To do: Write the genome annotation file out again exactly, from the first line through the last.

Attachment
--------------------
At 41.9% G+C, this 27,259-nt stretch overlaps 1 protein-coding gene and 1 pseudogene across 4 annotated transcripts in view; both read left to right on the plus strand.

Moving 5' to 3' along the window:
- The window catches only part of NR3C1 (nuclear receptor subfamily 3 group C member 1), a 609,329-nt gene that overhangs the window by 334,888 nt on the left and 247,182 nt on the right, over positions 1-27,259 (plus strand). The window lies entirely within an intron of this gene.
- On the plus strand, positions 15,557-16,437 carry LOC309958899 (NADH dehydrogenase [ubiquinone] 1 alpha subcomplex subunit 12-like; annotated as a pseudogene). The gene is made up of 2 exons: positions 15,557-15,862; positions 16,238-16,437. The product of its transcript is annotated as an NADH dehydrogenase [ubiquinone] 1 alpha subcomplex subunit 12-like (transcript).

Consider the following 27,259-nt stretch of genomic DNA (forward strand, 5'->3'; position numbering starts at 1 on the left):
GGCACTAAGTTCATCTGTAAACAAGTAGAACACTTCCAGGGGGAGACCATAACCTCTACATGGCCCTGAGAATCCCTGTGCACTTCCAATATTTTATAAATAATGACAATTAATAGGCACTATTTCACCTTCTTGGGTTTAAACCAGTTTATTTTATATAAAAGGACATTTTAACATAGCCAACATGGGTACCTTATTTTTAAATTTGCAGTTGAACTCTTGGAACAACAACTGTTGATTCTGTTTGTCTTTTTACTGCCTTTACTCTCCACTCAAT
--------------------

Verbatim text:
At 41.9% G+C, this 27,259-nt stretch overlaps 1 protein-coding gene and 1 pseudogene across 4 annotated transcripts in view; both read left to right on the plus strand.

Moving 5' to 3' along the window:
- The window catches only part of NR3C1 (nuclear receptor subfamily 3 group C member 1), a 609,329-nt gene that overhangs the window by 334,888 nt on the left and 247,182 nt on the right, over positions 1-27,259 (plus strand). The window lies entirely within an intron of this gene.
- On the plus strand, positions 15,557-16,437 carry LOC309958899 (NADH dehydrogenase [ubiquinone] 1 alpha subcomplex subunit 12-like; annotated as a pseudogene). The gene is made up of 2 exons: positions 15,557-15,862; positions 16,238-16,437. The product of its transcript is annotated as an NADH dehydrogenase [ubiquinone] 1 alpha subcomplex subunit 12-like (transcript).

Consider the following 27,259-nt stretch of genomic DNA (forward strand, 5'->3'; position numbering starts at 1 on the left):
GGCACTAAGTTCATCTGTAAACAAGTAGAACACTTCCAGGGGGAGACCATAACCTCTACATGGCCCTGAGAATCCCTGTGCACTTCCAATATTTTATAAATAATGACAATTAATAGGCACTATTTCACCTTCTTGGGTTTAAACCAGTTTATTTTATATAAAAGGACATTTTAACATAGCCAACATGGGTACCTTATTTTTAAATTTGCAGTTGAACTCTTGGAACAACAACTGTTGATTCTGTTTGTCTTTTTACTGCCTTTACTCTCCACTCAAT